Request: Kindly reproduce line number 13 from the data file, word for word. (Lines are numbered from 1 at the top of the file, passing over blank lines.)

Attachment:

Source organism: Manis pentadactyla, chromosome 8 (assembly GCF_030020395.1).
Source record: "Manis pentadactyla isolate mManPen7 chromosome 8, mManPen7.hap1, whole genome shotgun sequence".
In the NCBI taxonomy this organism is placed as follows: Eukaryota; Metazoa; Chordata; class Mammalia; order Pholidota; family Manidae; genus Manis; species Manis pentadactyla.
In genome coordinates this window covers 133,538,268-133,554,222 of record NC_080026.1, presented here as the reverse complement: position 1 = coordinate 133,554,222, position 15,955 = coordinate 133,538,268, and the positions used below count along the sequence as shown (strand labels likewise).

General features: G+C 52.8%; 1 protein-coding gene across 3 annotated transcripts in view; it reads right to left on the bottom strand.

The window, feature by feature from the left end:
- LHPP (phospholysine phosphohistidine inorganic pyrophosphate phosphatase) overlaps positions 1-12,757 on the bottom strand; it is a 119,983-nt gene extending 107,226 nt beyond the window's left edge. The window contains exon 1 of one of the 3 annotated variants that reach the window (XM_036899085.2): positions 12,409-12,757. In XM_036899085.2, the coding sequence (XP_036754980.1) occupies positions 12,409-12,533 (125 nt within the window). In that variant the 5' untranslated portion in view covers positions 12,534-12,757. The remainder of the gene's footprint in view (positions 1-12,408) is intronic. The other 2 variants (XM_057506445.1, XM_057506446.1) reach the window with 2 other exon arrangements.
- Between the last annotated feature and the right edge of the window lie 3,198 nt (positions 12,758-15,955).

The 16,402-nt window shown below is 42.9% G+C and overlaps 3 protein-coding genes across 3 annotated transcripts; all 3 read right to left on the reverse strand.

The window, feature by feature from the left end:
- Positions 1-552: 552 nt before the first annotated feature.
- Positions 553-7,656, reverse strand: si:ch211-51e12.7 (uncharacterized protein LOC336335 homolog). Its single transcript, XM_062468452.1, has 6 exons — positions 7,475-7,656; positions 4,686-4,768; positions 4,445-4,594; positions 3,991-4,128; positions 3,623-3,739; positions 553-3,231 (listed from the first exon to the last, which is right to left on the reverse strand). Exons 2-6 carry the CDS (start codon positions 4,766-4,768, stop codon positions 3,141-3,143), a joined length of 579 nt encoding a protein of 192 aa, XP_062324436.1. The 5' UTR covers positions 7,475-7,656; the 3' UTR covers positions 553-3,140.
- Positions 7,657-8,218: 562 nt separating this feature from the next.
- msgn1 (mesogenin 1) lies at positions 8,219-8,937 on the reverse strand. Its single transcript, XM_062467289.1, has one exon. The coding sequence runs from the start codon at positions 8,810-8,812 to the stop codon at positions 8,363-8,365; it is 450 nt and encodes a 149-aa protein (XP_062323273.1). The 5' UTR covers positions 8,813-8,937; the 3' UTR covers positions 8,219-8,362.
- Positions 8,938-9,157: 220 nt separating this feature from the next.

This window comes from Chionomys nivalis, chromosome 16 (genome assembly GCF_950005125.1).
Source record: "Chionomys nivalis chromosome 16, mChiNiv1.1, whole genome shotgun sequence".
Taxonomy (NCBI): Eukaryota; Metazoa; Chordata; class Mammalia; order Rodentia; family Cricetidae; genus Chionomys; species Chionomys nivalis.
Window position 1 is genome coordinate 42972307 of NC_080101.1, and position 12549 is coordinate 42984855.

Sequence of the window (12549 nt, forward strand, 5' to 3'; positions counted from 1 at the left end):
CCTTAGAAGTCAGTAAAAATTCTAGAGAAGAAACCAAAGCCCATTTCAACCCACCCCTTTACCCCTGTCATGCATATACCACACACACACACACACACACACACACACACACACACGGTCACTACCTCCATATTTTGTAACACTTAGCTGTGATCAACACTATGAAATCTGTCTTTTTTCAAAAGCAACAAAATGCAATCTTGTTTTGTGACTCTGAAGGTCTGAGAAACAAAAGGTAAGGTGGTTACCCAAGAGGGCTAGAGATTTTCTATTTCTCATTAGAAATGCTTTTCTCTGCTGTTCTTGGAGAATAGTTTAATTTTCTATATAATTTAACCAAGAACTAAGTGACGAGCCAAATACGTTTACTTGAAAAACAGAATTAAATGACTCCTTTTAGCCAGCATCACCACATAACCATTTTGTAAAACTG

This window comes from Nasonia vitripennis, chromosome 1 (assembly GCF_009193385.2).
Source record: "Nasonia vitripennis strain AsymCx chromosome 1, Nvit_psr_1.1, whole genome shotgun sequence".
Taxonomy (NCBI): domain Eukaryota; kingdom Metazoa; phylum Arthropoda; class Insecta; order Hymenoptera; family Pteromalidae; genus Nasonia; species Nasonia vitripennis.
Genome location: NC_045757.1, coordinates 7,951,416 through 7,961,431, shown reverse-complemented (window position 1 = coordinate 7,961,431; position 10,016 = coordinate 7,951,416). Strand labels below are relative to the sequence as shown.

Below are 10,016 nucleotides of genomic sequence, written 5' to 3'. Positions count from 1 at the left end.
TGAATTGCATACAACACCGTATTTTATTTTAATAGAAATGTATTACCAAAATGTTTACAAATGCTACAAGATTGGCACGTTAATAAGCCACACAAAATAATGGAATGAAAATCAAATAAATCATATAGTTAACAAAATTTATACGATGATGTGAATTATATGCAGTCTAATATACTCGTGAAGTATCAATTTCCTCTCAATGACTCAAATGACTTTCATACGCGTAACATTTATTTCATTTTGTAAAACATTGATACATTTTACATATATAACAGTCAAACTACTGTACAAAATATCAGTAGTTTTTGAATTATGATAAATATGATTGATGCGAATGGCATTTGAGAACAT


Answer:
- Positions 7,657-8,218: 562 nt separating this feature from the next.